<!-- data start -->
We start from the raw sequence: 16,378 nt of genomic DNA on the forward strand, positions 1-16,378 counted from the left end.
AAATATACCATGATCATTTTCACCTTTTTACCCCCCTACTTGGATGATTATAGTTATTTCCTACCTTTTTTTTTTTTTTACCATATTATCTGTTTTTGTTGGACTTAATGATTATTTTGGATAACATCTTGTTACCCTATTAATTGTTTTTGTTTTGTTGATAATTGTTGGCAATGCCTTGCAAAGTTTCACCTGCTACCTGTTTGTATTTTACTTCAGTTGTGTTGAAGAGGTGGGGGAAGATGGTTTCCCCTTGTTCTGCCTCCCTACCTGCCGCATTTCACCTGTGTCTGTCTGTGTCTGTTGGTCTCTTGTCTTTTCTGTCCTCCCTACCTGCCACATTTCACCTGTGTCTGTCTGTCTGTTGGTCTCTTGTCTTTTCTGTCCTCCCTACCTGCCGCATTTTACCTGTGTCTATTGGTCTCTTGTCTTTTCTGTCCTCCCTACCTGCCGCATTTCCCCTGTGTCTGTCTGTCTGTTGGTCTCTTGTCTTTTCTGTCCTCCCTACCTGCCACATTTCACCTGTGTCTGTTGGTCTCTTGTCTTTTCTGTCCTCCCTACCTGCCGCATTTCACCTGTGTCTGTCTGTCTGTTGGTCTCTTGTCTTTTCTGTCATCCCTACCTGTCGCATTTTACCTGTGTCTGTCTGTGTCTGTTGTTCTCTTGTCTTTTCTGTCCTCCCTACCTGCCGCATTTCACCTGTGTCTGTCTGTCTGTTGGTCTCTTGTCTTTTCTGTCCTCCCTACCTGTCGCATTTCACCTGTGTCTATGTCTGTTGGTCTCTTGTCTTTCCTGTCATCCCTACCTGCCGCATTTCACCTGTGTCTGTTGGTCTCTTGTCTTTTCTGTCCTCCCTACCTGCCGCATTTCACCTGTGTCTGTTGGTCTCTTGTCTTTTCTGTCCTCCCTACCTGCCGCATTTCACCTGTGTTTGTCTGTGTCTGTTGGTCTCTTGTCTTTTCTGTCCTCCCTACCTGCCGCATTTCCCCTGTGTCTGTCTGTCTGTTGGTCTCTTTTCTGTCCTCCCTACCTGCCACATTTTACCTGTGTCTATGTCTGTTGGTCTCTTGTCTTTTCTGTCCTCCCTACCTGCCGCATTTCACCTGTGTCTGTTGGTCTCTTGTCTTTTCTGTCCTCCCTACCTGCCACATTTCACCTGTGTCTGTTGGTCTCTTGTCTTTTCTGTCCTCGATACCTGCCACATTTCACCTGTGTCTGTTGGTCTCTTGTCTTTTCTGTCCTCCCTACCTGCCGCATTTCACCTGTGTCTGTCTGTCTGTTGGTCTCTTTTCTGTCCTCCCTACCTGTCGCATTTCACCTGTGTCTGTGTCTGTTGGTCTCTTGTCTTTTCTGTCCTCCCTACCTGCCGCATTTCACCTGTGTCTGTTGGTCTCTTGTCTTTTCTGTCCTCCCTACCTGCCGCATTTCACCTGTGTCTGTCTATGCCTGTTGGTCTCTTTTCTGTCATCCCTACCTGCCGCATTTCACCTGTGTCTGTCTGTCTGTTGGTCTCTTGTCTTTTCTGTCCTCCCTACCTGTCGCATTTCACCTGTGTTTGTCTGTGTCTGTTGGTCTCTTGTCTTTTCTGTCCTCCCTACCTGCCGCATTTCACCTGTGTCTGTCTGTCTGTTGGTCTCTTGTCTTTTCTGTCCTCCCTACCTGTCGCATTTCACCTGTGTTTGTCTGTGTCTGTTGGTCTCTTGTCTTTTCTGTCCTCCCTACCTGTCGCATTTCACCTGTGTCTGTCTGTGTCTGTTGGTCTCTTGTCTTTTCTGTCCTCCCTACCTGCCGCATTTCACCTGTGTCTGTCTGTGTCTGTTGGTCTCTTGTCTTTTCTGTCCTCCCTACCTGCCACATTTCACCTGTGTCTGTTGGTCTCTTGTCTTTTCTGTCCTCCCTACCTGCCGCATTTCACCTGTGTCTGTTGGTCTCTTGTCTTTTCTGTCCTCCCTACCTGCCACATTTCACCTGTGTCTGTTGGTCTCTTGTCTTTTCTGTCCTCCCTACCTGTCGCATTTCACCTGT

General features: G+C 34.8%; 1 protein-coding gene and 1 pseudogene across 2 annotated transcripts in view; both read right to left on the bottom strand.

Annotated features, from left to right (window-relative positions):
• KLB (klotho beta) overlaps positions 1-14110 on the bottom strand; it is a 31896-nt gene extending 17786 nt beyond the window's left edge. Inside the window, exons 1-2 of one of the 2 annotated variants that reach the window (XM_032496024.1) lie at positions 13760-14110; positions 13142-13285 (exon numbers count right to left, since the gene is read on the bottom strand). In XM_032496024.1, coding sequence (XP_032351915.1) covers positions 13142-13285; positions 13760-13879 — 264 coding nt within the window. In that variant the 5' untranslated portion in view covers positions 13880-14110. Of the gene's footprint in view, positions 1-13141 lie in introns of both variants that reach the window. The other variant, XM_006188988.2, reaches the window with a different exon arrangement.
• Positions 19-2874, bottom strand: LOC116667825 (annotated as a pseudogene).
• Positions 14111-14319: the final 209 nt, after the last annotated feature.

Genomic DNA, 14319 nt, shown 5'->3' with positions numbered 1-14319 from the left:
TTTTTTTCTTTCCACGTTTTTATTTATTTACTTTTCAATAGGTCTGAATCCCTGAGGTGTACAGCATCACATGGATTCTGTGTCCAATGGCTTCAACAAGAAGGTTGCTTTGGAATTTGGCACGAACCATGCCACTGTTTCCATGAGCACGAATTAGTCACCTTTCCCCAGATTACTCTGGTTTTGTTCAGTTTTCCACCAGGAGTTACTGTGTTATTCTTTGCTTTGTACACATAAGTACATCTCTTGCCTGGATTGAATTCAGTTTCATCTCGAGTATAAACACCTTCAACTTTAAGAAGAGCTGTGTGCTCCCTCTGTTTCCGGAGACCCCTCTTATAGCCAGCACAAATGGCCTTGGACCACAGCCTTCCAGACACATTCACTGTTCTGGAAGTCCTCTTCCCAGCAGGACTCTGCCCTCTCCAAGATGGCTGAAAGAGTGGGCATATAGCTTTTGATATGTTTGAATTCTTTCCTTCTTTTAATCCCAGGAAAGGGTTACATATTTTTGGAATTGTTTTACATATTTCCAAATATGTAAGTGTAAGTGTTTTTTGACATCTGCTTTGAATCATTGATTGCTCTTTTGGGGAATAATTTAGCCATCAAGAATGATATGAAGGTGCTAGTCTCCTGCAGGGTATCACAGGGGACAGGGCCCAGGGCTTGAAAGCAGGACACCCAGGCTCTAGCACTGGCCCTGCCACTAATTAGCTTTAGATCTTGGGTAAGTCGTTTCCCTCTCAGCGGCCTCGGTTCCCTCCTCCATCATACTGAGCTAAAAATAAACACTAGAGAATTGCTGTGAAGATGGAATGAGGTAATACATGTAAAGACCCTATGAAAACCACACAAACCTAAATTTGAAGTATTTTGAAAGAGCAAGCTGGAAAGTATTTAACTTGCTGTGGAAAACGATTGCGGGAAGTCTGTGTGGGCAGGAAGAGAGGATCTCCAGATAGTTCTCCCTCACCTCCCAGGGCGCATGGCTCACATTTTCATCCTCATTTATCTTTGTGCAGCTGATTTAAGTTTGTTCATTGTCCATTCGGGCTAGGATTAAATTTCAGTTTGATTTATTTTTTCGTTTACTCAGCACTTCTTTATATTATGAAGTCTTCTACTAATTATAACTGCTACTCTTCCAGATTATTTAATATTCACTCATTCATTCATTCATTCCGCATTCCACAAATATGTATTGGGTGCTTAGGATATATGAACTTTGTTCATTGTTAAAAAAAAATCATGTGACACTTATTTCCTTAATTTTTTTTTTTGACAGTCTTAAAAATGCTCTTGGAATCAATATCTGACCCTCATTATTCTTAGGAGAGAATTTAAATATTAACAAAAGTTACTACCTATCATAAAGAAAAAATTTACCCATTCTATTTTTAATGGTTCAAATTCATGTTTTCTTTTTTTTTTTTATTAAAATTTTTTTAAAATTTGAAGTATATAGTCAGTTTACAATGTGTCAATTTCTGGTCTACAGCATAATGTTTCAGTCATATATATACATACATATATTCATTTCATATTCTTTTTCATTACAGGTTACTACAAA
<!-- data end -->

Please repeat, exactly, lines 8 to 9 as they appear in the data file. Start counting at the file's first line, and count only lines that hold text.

Genomic DNA, 14319 nt, shown 5'->3' with positions numbered 1-14319 from the left:
TTTTTTTCTTTCCACGTTTTTATTTATTTACTTTTCAATAGGTCTGAATCCCTGAGGTGTACAGCATCACATGGATTCTGTGTCCAATGGCTTCAACAAGAAGGTTGCTTTGGAATTTGGCACGAACCATGCCACTGTTTCCATGAGCACGAATTAGTCACCTTTCCCCAGATTACTCTGGTTTTGTTCAGTTTTCCACCAGGAGTTACTGTGTTATTCTTTGCTTTGTACACATAAGTACATCTCTTGCCTGGATTGAATTCAGTTTCATCTCGAGTATAAACACCTTCAACTTTAAGAAGAGCTGTGTGCTCCCTCTGTTTCCGGAGACCCCTCTTATAGCCAGCACAAATGGCCTTGGACCACAGCCTTCCAGACACATTCACTGTTCTGGAAGTCCTCTTCCCAGCAGGACTCTGCCCTCTCCAAGATGGCTGAAAGAGTGGGCATATAGCTTTTGATATGTTTGAATTCTTTCCTTCTTTTAATCCCAGGAAAGGGTTACATATTTTTGGAATTGTTTTACATATTTCCAAATATGTAAGTGTAAGTGTTTTTTGACATCTGCTTTGAATCATTGATTGCTCTTTTGGGGAATAATTTAGCCATCAAGAATGATATGAAGGTGCTAGTCTCCTGCAGGGTATCACAGGGGACAGGGCCCAGGGCTTGAAAGCAGGACACCCAGGCTCTAGCACTGGCCCTGCCACTAATTAGCTTTAGATCTTGGGTAAGTCGTTTCCCTCTCAGCGGCCTCGGTTCCCTCCTCCATCATACTGAGCTAAAAATAAACACTAGAGAATTGCTGTGAAGATGGAATGAGGTAATACATGTAAAGACCCTATGAAAACCACACAAACCTAAATTTGAAGTATTTTGAAAGAGCAAGCTGGAAAGTATTTAACTTGCTGTGGAAAACGATTGCGGGAAGTCTGTGTGGGCAGGAAGAGAGGATCTCCAGATAGTTCTCCCTCACCTCCCAGGGCGCATGGCTCACATTTTCATCCTCATTTATCTTTGTGCAGCTGATTTAAGTTTGTTCATTGTCCATTCGGGCTAGGATTAAATTTCAGTTTGATTTATTTTTTCGTTTACTCAGCACTTCTTTATATTATGAAGTCTTCTACTAATTATAACTGCTACTCTTCCAGATTATTTAATATTCACTCATTCATTCATTCATTCCGCATTCCACAAATATGTATTGGGTGCTTAGGATATATGAACTTTGTTCATTGTTAAAAAAAAATCATGTGACACTTATTTCCTTAATTTTTTTTTTTGACAGTCTTAAAAATGCTCTTGGAATCAATATCTGACCCTCATTATTCTTAGGAGAGAATTTAAATATTAACAAAAGTTACTACCTATCATAAAGAAAAAATTTACCCATTCTATTTTTAATGGTTCAAATTCATGTTTTCTTTTTTTTTTTTATTAAAATTTTTTTAAAATTTGAAGTATATAGTCAGTTTACAATGTGTCAATTTCTGGTCTACAGCATAATGTTTCAGTCATATATATACATACATATATTCATTTCATATTCTTTTTCATTACAGGTTACTACAAA